“This will cause irreparable harm, and could amount to dispossession, forced eviction and arbitrary displacement prohibited under international law,” they said in a statement on Wednesday.

 (Source: The East African)


Uganda halts Congo military operations 

Uganda has halted the joint military mission with the Democratic Republic of Congo (DRC), code-named Operation Shujaa, which began at the end of November 2021 to eliminate Allied Democratic Force (ADF) rebels and other subversive elements.

The decision follows two days of demonstrations by Congolese nationals against Uganda and Rwanda, mainly in the eastern DRC commercial city of Goma, on allegations of supporting M23 rebels whose fighters captured Congo-side Bunagana town on Monday, this week, following a lightning advance.

The reason for the non-military intervention, spokesman Kulayigye said, is that the M23 fighters, unlike in March, currently pose no threat to Uganda’s interests inside DRC.

(Source: Monitor)


Push for more women political participation gains momentum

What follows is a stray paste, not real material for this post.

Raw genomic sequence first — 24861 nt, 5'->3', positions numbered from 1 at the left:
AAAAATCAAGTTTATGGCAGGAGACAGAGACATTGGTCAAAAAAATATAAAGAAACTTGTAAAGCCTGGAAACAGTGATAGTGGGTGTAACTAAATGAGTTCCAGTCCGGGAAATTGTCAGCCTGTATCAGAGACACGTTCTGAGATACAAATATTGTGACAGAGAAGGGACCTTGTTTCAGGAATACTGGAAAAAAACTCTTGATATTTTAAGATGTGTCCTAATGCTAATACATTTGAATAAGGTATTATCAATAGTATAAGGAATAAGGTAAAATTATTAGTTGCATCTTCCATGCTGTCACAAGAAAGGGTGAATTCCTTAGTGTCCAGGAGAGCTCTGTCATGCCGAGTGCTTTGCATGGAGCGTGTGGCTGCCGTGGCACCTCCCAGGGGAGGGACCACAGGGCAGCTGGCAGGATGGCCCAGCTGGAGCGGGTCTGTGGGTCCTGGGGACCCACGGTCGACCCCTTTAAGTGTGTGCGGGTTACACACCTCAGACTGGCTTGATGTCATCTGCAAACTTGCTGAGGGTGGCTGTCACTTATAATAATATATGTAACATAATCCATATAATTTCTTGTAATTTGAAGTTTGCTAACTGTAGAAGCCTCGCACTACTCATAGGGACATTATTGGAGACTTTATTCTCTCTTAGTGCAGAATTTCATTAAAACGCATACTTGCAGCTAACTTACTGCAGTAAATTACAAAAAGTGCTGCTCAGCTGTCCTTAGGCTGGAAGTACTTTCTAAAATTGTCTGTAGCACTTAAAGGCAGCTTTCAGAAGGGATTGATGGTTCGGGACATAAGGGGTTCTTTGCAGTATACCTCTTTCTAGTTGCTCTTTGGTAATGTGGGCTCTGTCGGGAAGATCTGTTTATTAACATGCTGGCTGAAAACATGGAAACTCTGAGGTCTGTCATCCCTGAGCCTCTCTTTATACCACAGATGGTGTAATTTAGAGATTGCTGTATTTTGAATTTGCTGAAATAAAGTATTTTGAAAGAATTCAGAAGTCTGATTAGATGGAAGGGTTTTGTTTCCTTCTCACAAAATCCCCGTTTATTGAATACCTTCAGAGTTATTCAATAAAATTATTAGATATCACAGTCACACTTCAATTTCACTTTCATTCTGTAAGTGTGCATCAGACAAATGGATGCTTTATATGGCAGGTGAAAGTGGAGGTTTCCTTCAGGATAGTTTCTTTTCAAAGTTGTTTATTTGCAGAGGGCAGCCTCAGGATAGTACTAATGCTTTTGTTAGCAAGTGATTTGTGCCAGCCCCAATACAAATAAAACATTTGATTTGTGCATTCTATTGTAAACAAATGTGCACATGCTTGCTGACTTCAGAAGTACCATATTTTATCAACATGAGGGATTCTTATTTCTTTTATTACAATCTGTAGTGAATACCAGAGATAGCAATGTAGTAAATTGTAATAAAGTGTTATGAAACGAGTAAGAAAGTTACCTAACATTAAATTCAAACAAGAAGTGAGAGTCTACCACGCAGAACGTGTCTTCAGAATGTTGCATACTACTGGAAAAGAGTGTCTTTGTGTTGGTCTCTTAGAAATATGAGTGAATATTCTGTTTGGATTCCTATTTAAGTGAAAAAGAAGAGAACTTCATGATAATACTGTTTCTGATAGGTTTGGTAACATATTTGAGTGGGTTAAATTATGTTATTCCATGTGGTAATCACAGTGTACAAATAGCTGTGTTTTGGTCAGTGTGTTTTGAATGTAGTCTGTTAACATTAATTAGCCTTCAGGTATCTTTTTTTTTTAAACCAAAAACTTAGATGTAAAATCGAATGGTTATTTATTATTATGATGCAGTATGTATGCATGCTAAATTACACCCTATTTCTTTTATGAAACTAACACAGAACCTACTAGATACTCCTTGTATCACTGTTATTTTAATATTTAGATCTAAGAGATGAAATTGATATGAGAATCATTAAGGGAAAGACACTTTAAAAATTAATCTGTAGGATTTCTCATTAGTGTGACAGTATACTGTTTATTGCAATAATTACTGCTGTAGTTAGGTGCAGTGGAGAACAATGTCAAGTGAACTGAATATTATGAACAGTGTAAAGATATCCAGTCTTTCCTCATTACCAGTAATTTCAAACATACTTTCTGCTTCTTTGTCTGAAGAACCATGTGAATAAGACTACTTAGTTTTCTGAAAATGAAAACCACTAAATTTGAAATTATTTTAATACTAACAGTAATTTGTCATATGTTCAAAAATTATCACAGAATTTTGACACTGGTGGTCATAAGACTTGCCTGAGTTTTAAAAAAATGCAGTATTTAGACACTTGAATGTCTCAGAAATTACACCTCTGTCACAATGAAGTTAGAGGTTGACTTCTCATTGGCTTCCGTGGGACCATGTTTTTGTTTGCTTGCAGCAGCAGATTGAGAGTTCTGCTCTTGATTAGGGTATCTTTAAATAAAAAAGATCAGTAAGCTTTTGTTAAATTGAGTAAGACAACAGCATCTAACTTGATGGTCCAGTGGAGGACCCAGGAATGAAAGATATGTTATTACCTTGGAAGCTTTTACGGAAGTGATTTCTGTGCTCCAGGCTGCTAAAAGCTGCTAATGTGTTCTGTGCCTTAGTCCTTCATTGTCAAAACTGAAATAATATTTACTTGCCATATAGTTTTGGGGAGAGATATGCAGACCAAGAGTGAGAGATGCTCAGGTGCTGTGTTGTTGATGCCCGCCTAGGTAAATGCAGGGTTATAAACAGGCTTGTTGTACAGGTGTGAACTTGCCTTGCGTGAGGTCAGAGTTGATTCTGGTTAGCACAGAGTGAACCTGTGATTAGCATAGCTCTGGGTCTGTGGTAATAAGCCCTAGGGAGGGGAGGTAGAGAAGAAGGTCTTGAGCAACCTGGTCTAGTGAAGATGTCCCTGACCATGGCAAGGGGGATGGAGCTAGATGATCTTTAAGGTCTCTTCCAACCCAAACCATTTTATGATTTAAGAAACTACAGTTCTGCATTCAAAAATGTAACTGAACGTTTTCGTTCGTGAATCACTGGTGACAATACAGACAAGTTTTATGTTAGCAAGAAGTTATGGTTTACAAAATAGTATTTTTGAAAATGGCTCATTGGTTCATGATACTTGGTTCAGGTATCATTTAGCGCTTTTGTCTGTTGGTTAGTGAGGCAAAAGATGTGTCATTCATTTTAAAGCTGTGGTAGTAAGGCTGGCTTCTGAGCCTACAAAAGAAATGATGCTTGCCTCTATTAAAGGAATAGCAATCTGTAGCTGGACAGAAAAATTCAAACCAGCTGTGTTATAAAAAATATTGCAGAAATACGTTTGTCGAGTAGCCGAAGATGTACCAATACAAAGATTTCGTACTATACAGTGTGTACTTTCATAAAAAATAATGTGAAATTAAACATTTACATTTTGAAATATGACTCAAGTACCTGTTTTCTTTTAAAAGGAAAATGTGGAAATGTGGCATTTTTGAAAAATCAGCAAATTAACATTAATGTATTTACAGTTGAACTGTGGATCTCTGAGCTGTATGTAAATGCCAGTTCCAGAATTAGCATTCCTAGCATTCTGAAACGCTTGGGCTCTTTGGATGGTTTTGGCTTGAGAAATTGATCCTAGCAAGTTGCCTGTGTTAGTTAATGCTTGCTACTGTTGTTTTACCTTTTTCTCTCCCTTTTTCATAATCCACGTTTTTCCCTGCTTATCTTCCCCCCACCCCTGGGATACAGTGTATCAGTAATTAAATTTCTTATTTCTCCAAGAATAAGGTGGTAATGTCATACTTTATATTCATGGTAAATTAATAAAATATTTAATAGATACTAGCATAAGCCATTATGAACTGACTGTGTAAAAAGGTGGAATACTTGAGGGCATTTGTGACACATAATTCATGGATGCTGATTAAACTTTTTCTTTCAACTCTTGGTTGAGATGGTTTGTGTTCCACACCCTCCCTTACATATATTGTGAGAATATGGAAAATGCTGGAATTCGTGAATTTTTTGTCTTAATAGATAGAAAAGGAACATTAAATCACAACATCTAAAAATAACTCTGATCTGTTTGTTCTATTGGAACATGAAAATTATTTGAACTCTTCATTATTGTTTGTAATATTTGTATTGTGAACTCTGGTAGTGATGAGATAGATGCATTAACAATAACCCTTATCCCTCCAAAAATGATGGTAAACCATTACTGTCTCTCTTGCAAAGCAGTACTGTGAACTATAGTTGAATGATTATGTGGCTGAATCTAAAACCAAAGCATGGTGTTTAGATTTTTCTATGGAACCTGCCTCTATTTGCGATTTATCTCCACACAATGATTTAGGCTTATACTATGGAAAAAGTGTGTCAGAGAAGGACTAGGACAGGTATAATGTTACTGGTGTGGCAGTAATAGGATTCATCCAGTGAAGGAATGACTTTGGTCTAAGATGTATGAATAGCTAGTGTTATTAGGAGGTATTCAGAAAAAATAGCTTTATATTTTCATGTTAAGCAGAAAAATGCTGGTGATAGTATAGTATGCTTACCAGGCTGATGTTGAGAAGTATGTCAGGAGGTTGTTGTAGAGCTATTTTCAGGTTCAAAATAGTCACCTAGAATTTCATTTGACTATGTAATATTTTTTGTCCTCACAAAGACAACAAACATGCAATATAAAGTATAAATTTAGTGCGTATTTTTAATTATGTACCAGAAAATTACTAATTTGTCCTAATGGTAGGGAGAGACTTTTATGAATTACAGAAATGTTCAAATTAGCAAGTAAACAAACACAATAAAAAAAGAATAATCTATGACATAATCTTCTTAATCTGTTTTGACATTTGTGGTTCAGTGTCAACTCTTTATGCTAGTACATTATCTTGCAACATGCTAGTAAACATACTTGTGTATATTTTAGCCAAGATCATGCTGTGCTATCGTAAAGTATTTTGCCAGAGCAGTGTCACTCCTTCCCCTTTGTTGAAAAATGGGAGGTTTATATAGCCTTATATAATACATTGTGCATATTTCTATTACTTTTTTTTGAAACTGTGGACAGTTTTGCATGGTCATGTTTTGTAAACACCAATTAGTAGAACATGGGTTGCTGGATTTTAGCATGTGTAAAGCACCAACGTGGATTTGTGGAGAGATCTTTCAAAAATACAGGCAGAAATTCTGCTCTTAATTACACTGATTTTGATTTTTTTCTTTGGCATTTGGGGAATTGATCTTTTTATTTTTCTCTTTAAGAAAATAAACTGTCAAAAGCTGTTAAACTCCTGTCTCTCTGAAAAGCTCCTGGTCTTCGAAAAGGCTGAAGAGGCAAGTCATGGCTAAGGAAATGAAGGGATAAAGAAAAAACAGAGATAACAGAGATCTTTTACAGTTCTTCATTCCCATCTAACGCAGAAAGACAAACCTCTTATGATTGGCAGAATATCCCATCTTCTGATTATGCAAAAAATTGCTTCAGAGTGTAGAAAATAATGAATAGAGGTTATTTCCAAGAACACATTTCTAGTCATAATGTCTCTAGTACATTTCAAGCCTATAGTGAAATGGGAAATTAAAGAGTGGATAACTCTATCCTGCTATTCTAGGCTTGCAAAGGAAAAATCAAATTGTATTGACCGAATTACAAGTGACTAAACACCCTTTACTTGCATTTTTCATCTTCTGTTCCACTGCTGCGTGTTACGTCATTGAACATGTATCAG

The inclusion of women in political processes is a key element in achieving a truly inclusive democracy, and women must have a chance to exercise their political rights and participate fully in all political decision making, a senior Tanzanian lawmaker said on Wednesday, June 15.

A lot of investment needs to be undertaken at both the regional level and also at the national level, he said, so as to achieve gender parity.

“We only have 25 percent representation of women in both lower and upper parliaments across Africa and that is not a good statistic. It must improve,” Sharamo said.

(Source: The New Times)


Ethiopia forms body to negotiate with rebellious Tigray forces 

Ethiopia’s Prime Minister Abiy Ahmed said on Tuesday the federal government had formed a committee to negotiate with forces from the rebellious northern region of Tigray, in the first public confirmation of a key step towards peace negotiations.